Debate Club

A Return to the Drachma Would Be Difficult, Damaging, and Dangerous

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Is exit the only option? The path to the drachma can seem very tempting. But, the reality will prove difficult, damaging, and politically dangerous. Stay or leave, Greece faces a period of real austerity. Government revenues do not cover pension costs, government salaries, or other government expenses.

Can the Greeks weather the economic storm? Can the Greeks create the institutions that will lead to long-term growth—including a tax and spending system that works? There are skeptics. American standup comics warn against opening an H&R Block franchise in Athens—after all nobody pays taxes.

[See a collection of political cartoons on the European debt crisis.]

There has to be a better way. Rather than leave the eurozone, the Greek economic and political leadership should seize the opportunity to rebuild a civic culture that will support stable finances and long-term growth.

Greece carries a heavy responsibility for its own problems. They borrowed heavily to live beyond their means. They tolerated rampant tax evasion. They worked (with the help of a major American financial institution) to hide the seriousness of their financial calamity from international and domestic advisers.

Greece does not bear all the blame. Lenders should have been more vigilant. Countries joined the eurozone that did not meet the standards for debt and deficits. There was too little thought to what made an optimal currency zone. Intra-eurozone trade and current account balances were ignored for too long.

Yet, if they leave the consequences will go well beyond austerity. Cascading defaults—including on funds borrowed from the International Monetary Fund—will shut Greece out of international financial markets. Foreign Direct Investment will evaporate. Greece may not have a treasury that can limit capital flight by imposing capital controls.

[See pictures of the EU in crisis.]

If Greece stays, it cannot be expected to survive alone. There will be austerity—it must be moderated and fairly shared. The renewed European emphasis on growth should be rapidly applied to Greece. There needs to be a European effort to stimulate growth and the creation of new, Greek institutions.

A Greek exit coupled with across the board defaults will have a potentially devastating impact on the eurozone. Even if Europe's financial fire walls prevent contagion from taking place, the European project will be tarnished. Starting in 1870 with the Franco-Prussian War, Europe lived through three civil wars in less than a century. Looking forward, Europe should prove that peace and prosperity are its future, a future that includes Greece.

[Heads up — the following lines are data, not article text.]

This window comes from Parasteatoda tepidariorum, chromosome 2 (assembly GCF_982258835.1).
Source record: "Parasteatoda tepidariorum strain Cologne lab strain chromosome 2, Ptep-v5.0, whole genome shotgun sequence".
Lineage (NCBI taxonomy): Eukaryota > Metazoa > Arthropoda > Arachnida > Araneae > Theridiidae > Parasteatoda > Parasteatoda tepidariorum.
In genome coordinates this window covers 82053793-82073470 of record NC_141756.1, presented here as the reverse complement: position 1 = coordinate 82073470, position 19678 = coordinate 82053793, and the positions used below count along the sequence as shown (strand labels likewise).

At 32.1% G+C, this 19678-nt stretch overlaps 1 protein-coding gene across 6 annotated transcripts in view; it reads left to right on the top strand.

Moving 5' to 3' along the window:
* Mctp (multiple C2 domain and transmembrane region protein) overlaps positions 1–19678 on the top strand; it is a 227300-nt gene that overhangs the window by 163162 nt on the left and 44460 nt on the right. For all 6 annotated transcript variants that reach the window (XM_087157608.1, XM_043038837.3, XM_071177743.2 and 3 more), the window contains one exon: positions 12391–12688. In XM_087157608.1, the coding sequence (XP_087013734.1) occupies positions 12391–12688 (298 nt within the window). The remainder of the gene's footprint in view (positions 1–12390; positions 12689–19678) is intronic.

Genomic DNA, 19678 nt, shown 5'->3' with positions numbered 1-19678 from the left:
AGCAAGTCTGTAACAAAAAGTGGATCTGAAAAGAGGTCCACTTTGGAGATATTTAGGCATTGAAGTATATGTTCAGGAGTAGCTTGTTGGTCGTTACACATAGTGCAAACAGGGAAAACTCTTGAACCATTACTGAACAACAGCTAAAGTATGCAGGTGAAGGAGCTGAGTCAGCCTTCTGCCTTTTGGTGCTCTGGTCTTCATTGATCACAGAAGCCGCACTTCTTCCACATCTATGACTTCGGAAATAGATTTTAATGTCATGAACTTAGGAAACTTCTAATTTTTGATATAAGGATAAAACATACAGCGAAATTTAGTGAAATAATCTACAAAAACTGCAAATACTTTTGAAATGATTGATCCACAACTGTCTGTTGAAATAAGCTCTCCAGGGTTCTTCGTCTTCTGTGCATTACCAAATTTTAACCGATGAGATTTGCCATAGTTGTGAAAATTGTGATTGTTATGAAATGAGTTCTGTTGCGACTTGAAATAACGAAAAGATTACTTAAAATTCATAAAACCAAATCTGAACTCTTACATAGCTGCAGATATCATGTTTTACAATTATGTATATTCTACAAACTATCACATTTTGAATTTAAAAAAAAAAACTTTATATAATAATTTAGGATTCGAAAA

Kent Hughes

About Kent Hughes Director of the Program on America and the Global Economy at the Woodrow Wilson Center

Tags
Greece
euro
European Union
global economy

Other Arguments

#2
23 Pts
If Greece Stays in the Eurozone, It Has No Future

Yes – If Greece Stays in the Eurozone, It Has No Future

John Kallianiotis Professor at the University of Scranton and a Native of Greece

#3
21 Pts
Greece Leaving the Eurozone Would Be a Disaster

No – Greece Leaving the Eurozone Would Be a Disaster

Scheherazade Rehman Professor at George Washington University

#4
20 Pts
Greece's Influence on the Eurozone Is Ludicrous

Yes – Greece's Influence on the Eurozone Is Ludicrous

Maurice McTigue Vice President of the Mercatus Center at George Mason University

#5
10 Pts
Greece Should Never Have Been a Part of the Euro

Yes – Greece Should Never Have Been a Part of the Euro

Eric Langenbacher Visiting Assistant Professor at Georgetown University

#6
8 Pts
Goodbye Euro, Welcome Back Drachma

Yes – Goodbye Euro, Welcome Back Drachma

Edward Harrison Founder of CreditWritedowns.com

#7
2 Pts
Greece Must Reform Its Economy and Stay in the Eurozone

No – Greece Must Reform Its Economy and Stay in the Eurozone

Michael Arghyrou Senior Lecturer at Cardiff Business School

#8
-6 Pts
A Greek Exit From the Euro Would Lead to Chaos

No – A Greek Exit From the Euro Would Lead to Chaos

Alexei Monsarrat Director of the Atlantic Council Global Business & Economics Program

#9
-7 Pts
The Costs of Greece Leaving the Euro Could Be Very High

No – The Costs of Greece Leaving the Euro Could Be Very High

Sabina Dewan Director of Globalization and International Employment at the Center for American Progress

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